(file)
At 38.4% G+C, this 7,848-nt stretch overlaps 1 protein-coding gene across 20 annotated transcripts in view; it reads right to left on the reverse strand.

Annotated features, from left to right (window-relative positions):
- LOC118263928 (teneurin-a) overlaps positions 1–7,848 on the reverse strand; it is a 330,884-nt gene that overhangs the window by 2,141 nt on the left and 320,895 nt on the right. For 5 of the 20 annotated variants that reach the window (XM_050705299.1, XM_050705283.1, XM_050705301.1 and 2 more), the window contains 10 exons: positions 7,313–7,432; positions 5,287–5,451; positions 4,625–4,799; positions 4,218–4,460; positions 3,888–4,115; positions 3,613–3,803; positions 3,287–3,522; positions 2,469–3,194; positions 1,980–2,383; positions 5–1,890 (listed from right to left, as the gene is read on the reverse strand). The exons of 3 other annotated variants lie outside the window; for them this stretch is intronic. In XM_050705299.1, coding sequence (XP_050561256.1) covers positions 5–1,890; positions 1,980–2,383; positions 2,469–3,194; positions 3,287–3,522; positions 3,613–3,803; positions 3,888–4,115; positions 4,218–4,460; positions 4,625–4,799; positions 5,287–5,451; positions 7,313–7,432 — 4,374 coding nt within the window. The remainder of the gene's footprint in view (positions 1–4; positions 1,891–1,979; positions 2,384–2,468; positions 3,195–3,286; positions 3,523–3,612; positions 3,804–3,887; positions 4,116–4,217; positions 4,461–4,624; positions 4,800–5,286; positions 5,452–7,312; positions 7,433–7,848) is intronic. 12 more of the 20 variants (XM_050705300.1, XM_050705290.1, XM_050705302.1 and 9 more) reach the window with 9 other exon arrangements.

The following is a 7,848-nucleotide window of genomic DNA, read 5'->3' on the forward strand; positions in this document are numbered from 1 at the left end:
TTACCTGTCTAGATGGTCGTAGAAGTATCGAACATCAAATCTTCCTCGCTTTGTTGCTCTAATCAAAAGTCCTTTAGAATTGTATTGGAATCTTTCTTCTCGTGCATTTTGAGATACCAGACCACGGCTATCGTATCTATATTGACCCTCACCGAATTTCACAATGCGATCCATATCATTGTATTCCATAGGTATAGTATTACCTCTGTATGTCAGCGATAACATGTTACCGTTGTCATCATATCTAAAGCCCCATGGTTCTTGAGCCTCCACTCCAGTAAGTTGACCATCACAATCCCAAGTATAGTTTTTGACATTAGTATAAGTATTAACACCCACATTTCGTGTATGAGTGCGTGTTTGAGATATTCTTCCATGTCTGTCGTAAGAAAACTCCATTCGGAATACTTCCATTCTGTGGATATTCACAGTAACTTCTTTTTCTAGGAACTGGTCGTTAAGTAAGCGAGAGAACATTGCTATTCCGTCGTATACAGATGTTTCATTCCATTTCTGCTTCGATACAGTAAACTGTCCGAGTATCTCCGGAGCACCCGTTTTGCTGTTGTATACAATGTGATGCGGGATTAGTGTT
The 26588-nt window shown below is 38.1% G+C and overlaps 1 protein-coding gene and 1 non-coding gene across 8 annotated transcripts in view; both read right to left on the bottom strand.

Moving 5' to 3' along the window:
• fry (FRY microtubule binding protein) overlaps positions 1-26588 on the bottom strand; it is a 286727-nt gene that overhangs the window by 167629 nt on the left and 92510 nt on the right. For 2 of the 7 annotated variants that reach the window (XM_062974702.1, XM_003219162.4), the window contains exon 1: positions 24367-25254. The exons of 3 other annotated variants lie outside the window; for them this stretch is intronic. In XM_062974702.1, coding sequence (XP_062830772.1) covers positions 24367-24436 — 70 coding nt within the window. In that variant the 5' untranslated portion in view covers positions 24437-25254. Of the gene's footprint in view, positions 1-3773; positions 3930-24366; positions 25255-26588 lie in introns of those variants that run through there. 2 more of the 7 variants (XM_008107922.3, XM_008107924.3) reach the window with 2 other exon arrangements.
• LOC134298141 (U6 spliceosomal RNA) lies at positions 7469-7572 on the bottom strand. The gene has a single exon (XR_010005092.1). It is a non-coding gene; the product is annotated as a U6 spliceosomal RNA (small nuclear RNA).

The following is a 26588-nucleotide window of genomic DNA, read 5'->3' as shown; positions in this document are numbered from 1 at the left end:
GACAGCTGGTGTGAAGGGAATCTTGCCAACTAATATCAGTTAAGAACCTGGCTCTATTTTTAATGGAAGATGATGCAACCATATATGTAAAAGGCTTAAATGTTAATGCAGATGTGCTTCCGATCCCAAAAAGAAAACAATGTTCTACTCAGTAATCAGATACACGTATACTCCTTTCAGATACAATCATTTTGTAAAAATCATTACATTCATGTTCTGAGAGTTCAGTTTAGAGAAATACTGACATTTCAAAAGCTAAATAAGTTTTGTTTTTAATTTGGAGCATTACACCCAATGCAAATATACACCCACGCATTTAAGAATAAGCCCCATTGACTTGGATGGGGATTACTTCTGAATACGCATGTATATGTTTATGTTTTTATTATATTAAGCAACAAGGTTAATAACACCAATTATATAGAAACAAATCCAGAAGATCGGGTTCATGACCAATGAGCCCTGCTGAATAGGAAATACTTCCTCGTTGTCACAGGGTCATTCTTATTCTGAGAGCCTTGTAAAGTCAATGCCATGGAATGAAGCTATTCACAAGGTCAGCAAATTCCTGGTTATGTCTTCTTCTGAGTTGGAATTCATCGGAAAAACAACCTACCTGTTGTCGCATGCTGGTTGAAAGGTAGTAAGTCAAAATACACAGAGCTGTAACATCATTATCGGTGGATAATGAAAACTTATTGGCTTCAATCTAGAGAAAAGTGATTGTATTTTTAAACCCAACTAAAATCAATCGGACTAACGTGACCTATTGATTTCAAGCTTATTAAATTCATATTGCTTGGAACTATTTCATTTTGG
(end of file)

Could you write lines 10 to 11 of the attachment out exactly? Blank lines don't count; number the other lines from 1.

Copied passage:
The following is a 26588-nucleotide window of genomic DNA, read 5'->3' as shown; positions in this document are numbered from 1 at the left end:
GACAGCTGGTGTGAAGGGAATCTTGCCAACTAATATCAGTTAAGAACCTGGCTCTATTTTTAATGGAAGATGATGCAACCATATATGTAAAAGGCTTAAATGTTAATGCAGATGTGCTTCCGATCCCAAAAAGAAAACAATGTTCTACTCAGTAATCAGATACACGTATACTCCTTTCAGATACAATCATTTTGTAAAAATCATTACATTCATGTTCTGAGAGTTCAGTTTAGAGAAATACTGACATTTCAAAAGCTAAATAAGTTTTGTTTTTAATTTGGAGCATTACACCCAATGCAAATATACACCCACGCATTTAAGAATAAGCCCCATTGACTTGGATGGGGATTACTTCTGAATACGCATGTATATGTTTATGTTTTTATTATATTAAGCAACAAGGTTAATAACACCAATTATATAGAAACAAATCCAGAAGATCGGGTTCATGACCAATGAGCCCTGCTGAATAGGAAATACTTCCTCGTTGTCACAGGGTCATTCTTATTCTGAGAGCCTTGTAAAGTCAATGCCATGGAATGAAGCTATTCACAAGGTCAGCAAATTCCTGGTTATGTCTTCTTCTGAGTTGGAATTCATCGGAAAAACAACCTACCTGTTGTCGCATGCTGGTTGAAAGGTAGTAAGTCAAAATACACAGAGCTGTAACATCATTATCGGTGGATAATGAAAACTTATTGGCTTCAATCTAGAGAAAAGTGATTGTATTTTTAAACCCAACTAAAATCAATCGGACTAACGTGACCTATTGATTTCAAGCTTATTAAATTCATATTGCTTGGAACTATTTCATTTTGG